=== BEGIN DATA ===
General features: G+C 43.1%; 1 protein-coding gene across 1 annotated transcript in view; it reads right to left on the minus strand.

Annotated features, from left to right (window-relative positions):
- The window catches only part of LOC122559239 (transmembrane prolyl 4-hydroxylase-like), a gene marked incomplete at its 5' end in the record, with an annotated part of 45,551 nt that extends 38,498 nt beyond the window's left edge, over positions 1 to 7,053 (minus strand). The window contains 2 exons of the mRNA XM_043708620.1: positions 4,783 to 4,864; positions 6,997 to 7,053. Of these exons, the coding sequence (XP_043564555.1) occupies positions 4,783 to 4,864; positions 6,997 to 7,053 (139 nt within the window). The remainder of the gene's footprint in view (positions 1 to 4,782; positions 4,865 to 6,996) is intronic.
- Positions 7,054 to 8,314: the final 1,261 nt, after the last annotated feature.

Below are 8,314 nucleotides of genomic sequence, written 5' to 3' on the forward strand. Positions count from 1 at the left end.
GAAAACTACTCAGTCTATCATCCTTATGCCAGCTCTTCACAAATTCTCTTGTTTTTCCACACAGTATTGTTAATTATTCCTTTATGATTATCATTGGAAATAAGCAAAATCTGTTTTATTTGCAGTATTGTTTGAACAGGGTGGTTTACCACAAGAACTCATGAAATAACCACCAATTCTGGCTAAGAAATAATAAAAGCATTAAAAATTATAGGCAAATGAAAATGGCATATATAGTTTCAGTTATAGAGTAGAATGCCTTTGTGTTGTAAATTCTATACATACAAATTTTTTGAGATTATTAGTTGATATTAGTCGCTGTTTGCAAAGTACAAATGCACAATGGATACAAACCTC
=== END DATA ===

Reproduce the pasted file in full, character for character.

General features: G+C 43.1%; 1 protein-coding gene across 1 annotated transcript in view; it reads right to left on the minus strand.

Annotated features, from left to right (window-relative positions):
- The window catches only part of LOC122559239 (transmembrane prolyl 4-hydroxylase-like), a gene marked incomplete at its 5' end in the record, with an annotated part of 45,551 nt that extends 38,498 nt beyond the window's left edge, over positions 1 to 7,053 (minus strand). The window contains 2 exons of the mRNA XM_043708620.1: positions 4,783 to 4,864; positions 6,997 to 7,053. Of these exons, the coding sequence (XP_043564555.1) occupies positions 4,783 to 4,864; positions 6,997 to 7,053 (139 nt within the window). The remainder of the gene's footprint in view (positions 1 to 4,782; positions 4,865 to 6,996) is intronic.
- Positions 7,054 to 8,314: the final 1,261 nt, after the last annotated feature.

Below are 8,314 nucleotides of genomic sequence, written 5' to 3' on the forward strand. Positions count from 1 at the left end.
GAAAACTACTCAGTCTATCATCCTTATGCCAGCTCTTCACAAATTCTCTTGTTTTTCCACACAGTATTGTTAATTATTCCTTTATGATTATCATTGGAAATAAGCAAAATCTGTTTTATTTGCAGTATTGTTTGAACAGGGTGGTTTACCACAAGAACTCATGAAATAACCACCAATTCTGGCTAAGAAATAATAAAAGCATTAAAAATTATAGGCAAATGAAAATGGCATATATAGTTTCAGTTATAGAGTAGAATGCCTTTGTGTTGTAAATTCTATACATACAAATTTTTTGAGATTATTAGTTGATATTAGTCGCTGTTTGCAAAGTACAAATGCACAATGGATACAAACCTC